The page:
Rebecca Hirst of First Direct said offset borrowers also have the facility to redraw up to the value of the original mortgage borrowing, allowing them to fund their retraining and time out of work. Howerver, she said: "This should only be reconsidered if you are prepared to increase the time it takes to pay off your mortgage. If someone takes advantage of the redraw facility, they must review their repayment plan regularly to make sure they are still on track to repay any outstanding capital by the end of the mortgage term."
Those lucky enough to get a redundancy payoff should consider paying down their mortgage. Laith Khalaf, a pensions adviser at Hargreaves Lansdown, said: "Consider making your monthly repayments more manageable rather than reducing the term of the mortgage."
What about my pension?
Those lucky enough to be in a final salary scheme should be able to keep their pension, but will have had to have been in the scheme for at least two years. Mr Khalaf said: "A final salary scheme will be protected unless your ex-employer goes bust, and even then it is to some extent protected by the Pension Protection Fund."
He said most people were in money purchase schemes where employers match contributions. "These pensions are portable, but bear in mind that you may pay the pension company running the scheme more in charges."
He added: "If you have various pensions with different employers, now may be a good time to seek professional pensions advice. It may be that the career you are retraining for, teaching for example, will have some kind of pension scheme in place."
Must I live on baked beans?
Once you are a student you can benefit from discounts such as those run by the National Union of Students (NUS) Extra card. The card is recognised nationally, offering discounts on a range of products and service. Living like a student just means better budgeting.
National Debtline has a personal budget section which might be useful, and a My Money Steps tool (www.mymoneysteps.org) could also be helpful, depending on the circumstances.
Strict budgeting and part-time work will ease the strain of teacher training
Jane Howard, 38, is going back to college this September to train as a teacher. She was an accountant for 17 years. She lives with her husband and two young children in Hertfordshire.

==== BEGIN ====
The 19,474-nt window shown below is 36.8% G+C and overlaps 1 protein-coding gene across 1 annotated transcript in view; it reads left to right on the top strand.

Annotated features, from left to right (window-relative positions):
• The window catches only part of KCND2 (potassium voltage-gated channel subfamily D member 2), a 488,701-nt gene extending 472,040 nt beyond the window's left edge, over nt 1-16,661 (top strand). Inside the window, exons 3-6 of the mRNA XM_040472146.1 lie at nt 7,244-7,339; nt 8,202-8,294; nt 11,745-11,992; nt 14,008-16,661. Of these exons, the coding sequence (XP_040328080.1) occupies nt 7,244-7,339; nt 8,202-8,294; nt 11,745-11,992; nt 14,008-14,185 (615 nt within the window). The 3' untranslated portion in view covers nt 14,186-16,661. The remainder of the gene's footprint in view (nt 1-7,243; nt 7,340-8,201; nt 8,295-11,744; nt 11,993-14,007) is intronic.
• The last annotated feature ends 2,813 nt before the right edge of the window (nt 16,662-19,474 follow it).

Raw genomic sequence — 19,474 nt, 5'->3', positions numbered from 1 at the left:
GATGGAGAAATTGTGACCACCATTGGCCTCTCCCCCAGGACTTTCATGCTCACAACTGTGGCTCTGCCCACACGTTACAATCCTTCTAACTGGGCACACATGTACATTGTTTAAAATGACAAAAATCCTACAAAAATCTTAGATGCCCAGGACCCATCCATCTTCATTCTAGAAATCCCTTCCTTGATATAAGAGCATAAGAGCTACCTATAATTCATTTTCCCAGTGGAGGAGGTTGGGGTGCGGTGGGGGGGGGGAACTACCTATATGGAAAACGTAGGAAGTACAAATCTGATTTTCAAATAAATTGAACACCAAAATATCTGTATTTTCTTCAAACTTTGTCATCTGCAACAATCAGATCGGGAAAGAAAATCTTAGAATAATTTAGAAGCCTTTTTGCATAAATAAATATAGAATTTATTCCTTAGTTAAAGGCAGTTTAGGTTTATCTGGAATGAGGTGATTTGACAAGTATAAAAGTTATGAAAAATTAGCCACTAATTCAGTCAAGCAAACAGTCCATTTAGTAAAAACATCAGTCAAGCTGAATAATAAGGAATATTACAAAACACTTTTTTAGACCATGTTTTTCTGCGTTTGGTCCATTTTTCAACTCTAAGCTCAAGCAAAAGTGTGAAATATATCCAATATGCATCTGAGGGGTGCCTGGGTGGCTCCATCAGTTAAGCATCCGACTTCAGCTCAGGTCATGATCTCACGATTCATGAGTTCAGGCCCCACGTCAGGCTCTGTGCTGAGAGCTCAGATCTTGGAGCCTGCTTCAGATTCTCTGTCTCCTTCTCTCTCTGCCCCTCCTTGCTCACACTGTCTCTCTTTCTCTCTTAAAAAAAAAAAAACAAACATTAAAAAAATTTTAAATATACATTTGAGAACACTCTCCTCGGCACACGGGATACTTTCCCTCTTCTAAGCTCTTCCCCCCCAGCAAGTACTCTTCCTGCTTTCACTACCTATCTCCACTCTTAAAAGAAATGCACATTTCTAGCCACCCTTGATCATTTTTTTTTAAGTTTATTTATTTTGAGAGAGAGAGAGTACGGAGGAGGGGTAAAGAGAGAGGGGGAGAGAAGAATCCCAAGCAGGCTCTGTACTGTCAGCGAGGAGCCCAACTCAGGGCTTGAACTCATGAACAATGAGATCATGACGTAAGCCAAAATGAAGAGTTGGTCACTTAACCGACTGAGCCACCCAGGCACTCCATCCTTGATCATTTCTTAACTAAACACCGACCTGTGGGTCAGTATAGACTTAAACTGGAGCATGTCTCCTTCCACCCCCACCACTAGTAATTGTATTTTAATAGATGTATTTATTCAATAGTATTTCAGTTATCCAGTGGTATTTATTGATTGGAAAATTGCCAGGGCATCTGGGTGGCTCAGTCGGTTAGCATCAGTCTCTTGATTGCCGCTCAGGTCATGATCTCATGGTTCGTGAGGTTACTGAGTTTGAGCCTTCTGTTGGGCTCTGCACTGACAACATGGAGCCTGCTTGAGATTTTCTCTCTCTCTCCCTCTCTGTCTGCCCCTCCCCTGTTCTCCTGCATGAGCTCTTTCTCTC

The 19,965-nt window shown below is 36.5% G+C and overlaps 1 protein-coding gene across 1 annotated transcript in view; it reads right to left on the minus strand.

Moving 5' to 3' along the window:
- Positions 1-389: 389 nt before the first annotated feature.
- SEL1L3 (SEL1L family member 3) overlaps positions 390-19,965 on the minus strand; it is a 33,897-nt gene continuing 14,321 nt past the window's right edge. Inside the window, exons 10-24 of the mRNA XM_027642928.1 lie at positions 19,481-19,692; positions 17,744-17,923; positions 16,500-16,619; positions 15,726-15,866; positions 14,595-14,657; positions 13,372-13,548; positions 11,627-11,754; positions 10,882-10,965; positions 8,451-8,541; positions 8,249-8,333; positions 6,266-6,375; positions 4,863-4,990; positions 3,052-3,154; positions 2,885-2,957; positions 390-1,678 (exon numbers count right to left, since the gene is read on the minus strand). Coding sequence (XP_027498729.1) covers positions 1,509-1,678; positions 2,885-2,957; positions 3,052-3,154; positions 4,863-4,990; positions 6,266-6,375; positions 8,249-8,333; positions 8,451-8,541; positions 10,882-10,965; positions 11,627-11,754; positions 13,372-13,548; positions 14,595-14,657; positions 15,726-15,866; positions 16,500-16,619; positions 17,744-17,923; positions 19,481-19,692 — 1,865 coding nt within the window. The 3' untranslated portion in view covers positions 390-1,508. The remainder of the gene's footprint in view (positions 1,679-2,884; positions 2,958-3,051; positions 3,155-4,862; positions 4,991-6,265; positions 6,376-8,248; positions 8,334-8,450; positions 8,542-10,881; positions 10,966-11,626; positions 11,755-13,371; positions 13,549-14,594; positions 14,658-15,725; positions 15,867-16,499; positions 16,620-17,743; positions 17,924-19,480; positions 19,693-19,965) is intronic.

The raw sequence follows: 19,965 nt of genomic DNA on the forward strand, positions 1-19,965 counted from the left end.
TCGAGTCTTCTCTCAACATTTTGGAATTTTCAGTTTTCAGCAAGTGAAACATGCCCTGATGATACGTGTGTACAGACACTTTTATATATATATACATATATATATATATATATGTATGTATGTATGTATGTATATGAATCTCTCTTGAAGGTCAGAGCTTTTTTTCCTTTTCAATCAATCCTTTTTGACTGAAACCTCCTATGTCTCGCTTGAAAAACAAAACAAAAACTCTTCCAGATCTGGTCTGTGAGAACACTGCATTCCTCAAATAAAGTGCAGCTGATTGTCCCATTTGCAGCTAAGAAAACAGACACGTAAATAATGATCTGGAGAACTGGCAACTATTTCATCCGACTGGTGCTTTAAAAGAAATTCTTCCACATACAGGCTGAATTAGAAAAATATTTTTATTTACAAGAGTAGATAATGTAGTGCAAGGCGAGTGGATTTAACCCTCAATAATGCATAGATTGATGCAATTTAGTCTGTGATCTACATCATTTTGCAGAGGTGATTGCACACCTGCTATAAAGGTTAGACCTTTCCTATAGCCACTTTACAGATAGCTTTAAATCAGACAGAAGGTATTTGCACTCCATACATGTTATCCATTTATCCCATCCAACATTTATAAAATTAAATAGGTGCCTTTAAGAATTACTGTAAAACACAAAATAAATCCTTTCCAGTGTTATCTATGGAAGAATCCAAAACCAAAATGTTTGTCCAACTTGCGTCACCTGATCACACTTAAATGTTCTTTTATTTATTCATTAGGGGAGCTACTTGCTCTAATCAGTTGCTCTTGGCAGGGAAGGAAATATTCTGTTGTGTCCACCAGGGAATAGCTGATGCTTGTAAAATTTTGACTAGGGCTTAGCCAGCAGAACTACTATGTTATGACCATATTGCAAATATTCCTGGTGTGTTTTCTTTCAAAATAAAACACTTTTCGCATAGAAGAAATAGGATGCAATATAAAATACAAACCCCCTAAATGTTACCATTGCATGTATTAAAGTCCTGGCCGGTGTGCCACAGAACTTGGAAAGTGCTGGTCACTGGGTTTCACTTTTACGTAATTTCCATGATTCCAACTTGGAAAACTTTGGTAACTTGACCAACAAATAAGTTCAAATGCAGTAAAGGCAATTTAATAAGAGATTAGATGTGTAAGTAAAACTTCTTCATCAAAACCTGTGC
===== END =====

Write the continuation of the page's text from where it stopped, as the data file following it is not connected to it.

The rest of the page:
I knew that I wanted to retrain as soon as we were financially stable enough as a family. I only took short periods of maternity leave, six months each time, and I continued to make pension contributions while on maternity leave.
I was on a high salary but we have lived on a strict budget since my three-year-old was born. I saved up £48,000 to cover childcare, the mortgage, tuition fees, general spending, travel and course materials. Even before I knew I was going to retrain we'd been careful about paying off our mortgage. Rather than have expensive holidays and cars we used most of our spare money to pay down the mortgage, so our monthly repayments are really low.
I got a bursary from the Government, which is £5,000, to reflect my degree result and because I am going into teaching, which is supposed to cover a significant amount of my £9,000 tuition fees.
It looks like my teacher training college are going to top this up and award me a discretionary bursary to reflect my 'exceptional achievements' during my professional career.
I am still going to be working part-time as an accountant while I retrain, and probably beyond since the starting salary for teachers is so low, and also in case I can't get a teaching job straightaway.
We switched childcare from a nanny to a nursery. Retraining means at least I'll be able to put the children to bed and have breakfast and weekends with them. Not having a nanny means we save a lot, and after children are three they get 15 hours free childcare a week.